Wonderous strange: a reply to the myth of the evil refugee.
Emigration and immigration
Asylum, Right of
|Publication:||Name: Refuge Publisher: Centre for Refugee Studies Audience: General Format: Magazine/Journal Subject: Sociology and social work Copyright: COPYRIGHT 2010 Centre for Refugee Studies ISSN: 0229-5113|
|Issue:||Date: Spring, 2010 Source Volume: 27 Source Issue: 1|
|Product:||Product Code: E198440 Refugees; 9103700 Immigration & Emigration NAICS Code: 92812 International Affairs|
The article entitled "Reforming the Canadian Refugee
Determination System" advocates for a return to policy-based
refugee decision making which cloaks political whims in the robes of
immigration officials. In proposing an increase in Canada's
resettlement of persons found to be refugees abroad by immigration
officers, a restriction on inland claims through quotas, enhanced safe
third country designations, and a withdrawal by Canada from the United
Nations accession to the 1951 Refugee Convention, Collacott appears to
advocate for the creation of a Canadian fortress state, immune from the
tedious task of allowing the free flow of asylum seekers through our
borders and a determination of asylum claims in an open, fair, and
impartial manner. At the heart of this article is an apparent belief
that the fundamental right to life, liberty, and security of the person,
as entrenched in the Charter of Rights and Freedoms, is the due only of
Canadians. Foreign nationals have no such rights, at least on Canadian
soil, and can be dealt with in any fashion deemed politically expedient
by the ruling government.
The historical record of the conduct of the government of Canada in its treatment of foreign nationals has been anything but admirable. The case of Manickavasagam Suresh springs to mind. Without the intervention of the Ontario Court and then the Supreme Court of Canada in Suresh v Minister of Citizenship and Immigration, (1) Manickavasagam Suresh, my client, would have been detained in Sri Lanka, tortured, and in all likelihood summarily executed. The policy of the government of Canada in that case, as argued by lawyers for the Department of Justice, was that torture was an acceptable consequence for a person such as Suresh, found to have engaged in raising funds for a terrorist organization while in Canada. Canadian government officials at first attempted to deport Suresh and avoid court intervention by obtaining so called assurances from their Sri Lankan government counterparts that Suresh would not be tortured upon return to their country. Our government believed that a promise from a regime which routinely tortured and murdered its enemies would be enough. When the Ontario Court in reviewing the evidence of the Sri Lankan government's conduct quickly dismissed these assurances as implausible, the Canadian government then argued that torture would somehow be an acceptable consequence for someone like Suresh. In invoking section 7 of the Charter, the Supreme Court of Canada decided that a risk of torture to this foreign national was not justifiable and stopped Suresh's deportation. In doing so, they relied on a previous decision of the Court Collacott seeks to have somehow erased from history, the Singh decision of the Supreme Court. Suresh is alive today because Madam Justice Wilson and three of her fellow judges in Singh (2) approved the principle that protections of life, liberty, and security of the person in section 7 extended to citizens and non-citizens alike.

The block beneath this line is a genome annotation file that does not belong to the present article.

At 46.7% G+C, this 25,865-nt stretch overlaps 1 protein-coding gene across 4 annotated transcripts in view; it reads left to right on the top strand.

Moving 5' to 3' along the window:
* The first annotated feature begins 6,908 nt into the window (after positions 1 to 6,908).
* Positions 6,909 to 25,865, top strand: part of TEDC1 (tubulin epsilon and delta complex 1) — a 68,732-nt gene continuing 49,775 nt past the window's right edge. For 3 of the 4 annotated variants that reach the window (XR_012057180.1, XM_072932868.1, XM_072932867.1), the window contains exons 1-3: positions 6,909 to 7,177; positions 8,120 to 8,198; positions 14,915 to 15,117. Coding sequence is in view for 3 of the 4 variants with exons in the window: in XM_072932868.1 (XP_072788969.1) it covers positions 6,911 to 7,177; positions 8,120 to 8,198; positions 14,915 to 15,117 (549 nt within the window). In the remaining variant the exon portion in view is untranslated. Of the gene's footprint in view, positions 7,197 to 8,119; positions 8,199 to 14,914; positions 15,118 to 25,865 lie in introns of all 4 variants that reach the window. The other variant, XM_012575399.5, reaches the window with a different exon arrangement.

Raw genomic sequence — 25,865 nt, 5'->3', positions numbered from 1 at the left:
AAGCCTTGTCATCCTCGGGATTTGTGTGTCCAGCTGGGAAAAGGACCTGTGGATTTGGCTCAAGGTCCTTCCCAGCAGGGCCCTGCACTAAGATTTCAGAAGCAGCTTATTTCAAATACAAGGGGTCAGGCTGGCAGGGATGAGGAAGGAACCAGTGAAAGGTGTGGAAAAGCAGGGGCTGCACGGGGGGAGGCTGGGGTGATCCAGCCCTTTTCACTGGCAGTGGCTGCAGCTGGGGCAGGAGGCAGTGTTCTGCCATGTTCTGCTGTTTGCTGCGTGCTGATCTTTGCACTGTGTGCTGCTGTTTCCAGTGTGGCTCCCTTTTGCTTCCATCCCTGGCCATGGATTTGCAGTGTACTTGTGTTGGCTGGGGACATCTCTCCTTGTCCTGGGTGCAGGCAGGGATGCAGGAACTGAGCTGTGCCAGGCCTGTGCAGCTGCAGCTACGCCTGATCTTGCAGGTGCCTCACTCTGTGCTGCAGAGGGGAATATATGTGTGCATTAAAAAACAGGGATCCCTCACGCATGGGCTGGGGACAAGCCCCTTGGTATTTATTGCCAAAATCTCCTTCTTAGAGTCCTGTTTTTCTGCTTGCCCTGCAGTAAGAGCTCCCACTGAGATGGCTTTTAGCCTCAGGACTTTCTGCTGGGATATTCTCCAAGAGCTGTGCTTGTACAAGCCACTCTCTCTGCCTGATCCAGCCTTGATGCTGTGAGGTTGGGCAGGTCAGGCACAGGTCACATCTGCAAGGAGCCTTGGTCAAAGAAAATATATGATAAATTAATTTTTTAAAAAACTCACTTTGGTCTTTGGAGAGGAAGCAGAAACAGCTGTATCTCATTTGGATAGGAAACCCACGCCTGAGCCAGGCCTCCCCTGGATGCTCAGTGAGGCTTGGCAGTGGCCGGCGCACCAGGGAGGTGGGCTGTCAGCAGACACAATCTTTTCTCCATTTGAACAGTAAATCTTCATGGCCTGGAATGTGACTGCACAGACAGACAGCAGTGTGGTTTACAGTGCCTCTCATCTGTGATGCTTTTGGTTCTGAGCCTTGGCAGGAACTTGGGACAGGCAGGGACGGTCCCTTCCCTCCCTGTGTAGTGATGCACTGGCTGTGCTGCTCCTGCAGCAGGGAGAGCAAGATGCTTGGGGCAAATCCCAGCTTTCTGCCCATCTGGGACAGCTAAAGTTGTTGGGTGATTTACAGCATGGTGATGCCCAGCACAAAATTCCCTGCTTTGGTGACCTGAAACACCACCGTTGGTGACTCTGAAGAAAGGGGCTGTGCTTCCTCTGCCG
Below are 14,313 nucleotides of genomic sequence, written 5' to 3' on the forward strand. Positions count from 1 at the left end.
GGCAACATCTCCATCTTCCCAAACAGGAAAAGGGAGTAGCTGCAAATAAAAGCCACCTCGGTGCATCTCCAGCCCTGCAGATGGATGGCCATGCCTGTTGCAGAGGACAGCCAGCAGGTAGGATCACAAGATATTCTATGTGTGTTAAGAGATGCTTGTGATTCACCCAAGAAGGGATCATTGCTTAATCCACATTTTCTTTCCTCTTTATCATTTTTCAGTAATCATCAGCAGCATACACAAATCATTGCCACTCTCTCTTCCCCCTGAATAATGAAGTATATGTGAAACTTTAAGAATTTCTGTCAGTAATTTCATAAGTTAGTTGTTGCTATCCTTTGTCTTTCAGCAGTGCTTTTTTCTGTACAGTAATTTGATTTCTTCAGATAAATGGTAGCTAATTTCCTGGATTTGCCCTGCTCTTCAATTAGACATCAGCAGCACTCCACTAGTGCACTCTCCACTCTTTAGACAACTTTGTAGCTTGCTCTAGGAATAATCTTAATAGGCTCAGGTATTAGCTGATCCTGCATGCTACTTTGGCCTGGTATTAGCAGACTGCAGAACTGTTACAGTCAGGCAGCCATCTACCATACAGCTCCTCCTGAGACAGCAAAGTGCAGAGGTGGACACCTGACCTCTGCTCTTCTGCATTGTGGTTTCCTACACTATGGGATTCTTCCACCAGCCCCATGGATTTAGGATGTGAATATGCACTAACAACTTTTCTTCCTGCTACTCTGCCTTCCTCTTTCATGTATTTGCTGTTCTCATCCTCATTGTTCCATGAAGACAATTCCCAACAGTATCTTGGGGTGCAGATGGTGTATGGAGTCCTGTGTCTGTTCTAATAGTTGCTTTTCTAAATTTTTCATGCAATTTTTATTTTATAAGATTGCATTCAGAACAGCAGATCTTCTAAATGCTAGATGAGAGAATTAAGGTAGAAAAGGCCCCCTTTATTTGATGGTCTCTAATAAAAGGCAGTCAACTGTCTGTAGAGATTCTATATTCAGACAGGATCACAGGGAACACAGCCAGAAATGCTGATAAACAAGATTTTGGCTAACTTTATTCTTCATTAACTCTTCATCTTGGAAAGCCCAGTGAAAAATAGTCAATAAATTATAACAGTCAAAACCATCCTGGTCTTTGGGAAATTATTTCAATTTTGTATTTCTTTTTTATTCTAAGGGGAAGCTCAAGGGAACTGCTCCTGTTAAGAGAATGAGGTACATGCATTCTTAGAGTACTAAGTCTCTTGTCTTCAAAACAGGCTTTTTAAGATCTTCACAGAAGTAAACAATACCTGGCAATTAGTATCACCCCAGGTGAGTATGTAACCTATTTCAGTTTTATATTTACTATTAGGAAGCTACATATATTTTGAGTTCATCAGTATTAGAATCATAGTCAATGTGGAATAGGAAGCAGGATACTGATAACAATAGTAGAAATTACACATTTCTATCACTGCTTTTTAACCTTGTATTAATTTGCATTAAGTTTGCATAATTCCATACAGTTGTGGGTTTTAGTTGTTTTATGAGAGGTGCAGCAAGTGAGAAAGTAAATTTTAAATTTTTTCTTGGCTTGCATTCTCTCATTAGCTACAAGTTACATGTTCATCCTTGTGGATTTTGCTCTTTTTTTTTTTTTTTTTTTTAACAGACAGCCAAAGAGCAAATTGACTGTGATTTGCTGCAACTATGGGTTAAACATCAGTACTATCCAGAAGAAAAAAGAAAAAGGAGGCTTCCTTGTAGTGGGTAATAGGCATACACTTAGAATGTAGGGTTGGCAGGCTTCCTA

I fail to accept that most Canadians would approve of a system which allows our government to deliver a victim to a foreign power to suffer the most grotesque treatments imaginable, merely because the person concerned was not born or nationalized in Canada. The following is a recitation of the practices of the Sri Lankan government into whose hands our government sought to send Suresh: